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Playwright Jason Sherman, right, and director Jamie Robinson, of Copy That, pose for a photo outside the Tarragon Theatre in Toronto, where the play opens in November, on Oct. 25, 2019.

Galit Rodan

Sitting around the upstairs rehearsal room at Toronto’s Tarragon Theatre are playwright Jason Sherman, director Jamie Robinson and, over in the corner, the company’s marketing man. The playwright is talking about his new play, Copy That. “It’s a look at how a TV show is put together,” says Sherman, who spent years in television during a long break from theatre. “There are pressures put on the writing staff, but also on producers. Everyone has it coming at them all the time.”

When it’s mentioned that the news release describes Copy That as a “caustic look at the entertainment industry,” Robinson laughs while Sherman shoots a bemused glance toward the marketing man. “I guess I’d say it’s caustic and affectionate,” says the playwright, whose own sojourn into television had its ups and downs. “But, yeah, I don’t think this play will qualify as a love letter to television.”

Copy That opens at the Tarragon on Nov. 13. It is Sherman’s first newly written play since he returned to theatre. (Last year’s The Message, Sherman’s bio-drama about Marshall McLuhan, was a reworked version of a play previously written but never staged.) As Tarragon’s resident playwright in the 1990s, the Montreal-born Sherman created works including Three in the Back, Two in the Head, which received the Governor General’s Award for Drama. While he was away from theatre, Sherman won three Canadian Screenwriting Awards. Now he’s back as Tarragon’s playwright-in-residence, drawing, in the case of Copy That, on his experiences in the writing rooms of Canadian network television.

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“It’s not easy," Sherman says. “It can be rancorous, and every writer in the room knows that they are just one perceived bad script away from being replaced.”

Director Robinson has experience in television as an actor. “Theatre isn’t as easy and digestible as television normally is," he explains. "We’re not going to end one season and promise you the next one.”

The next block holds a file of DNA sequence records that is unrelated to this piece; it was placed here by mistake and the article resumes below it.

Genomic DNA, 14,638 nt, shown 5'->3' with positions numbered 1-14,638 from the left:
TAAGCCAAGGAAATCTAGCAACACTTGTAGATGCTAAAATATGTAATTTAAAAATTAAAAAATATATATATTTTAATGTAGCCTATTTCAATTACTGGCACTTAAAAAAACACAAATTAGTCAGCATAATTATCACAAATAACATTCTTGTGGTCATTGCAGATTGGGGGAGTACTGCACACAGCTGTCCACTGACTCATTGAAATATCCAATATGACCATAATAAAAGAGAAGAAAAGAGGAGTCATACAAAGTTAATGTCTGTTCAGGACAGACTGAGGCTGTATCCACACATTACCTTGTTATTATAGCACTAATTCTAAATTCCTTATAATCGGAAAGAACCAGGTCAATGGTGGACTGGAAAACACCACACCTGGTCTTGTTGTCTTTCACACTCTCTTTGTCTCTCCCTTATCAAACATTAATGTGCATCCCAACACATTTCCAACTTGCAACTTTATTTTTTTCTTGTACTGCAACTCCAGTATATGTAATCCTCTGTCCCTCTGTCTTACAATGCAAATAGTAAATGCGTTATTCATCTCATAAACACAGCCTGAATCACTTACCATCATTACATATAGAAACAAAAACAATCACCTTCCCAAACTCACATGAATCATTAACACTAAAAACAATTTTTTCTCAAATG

Copy That concerns four writers struggling to get their new cop show approved for production. The comedy turns heavy when the team’s lone black writer is mistreated by an actual cop. In response, he decides to write about the incident for the fictional TV show.

With his play, Sherman was thinking broadly about how television shows serve the state. Specifically, Copy That focuses on the messages of police dramas. “There’s an increasing militarization of urban police forces, and these TV shows tend to support that militarization," the playwright says. “This is a story about storytelling, and whose stories get to be told.”

Only those with memories as long as their beards would remember the 1950s police drama Naked City, which ended its episodes with a narrator intoning, “There are eight million stories in the naked city. This has been one of them.” There may well have been eight million stories in the city, but when it comes to police dramas, usually only one of them – virtuous cops keeping the city safe – are ever told.

Currently, the long-running reality show Cops spotlights the heroics of American men and women in blue while serving as a marketing tool for law enforcement. It’s all set to an unambiguous reggae soundtrack choice: “Bad boy, bad boy, whatcha gonna do when they come for you?”

With Copy That, the playwright and the director hope to draw attention to the choices and compromises made at the writers’ level and at the network level. “This is a comedy, it’s not a polemic,” says Sherman. “But the black writer learns it isn’t easy in a mainstream network TV show to be critical of some of the fundamental issues about policing.”

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Adds Robinson, “We want audiences to question what they see on television. Because it’s not as real as it’s made out to be."

Sounds caustic. A marketing man is redeemed.

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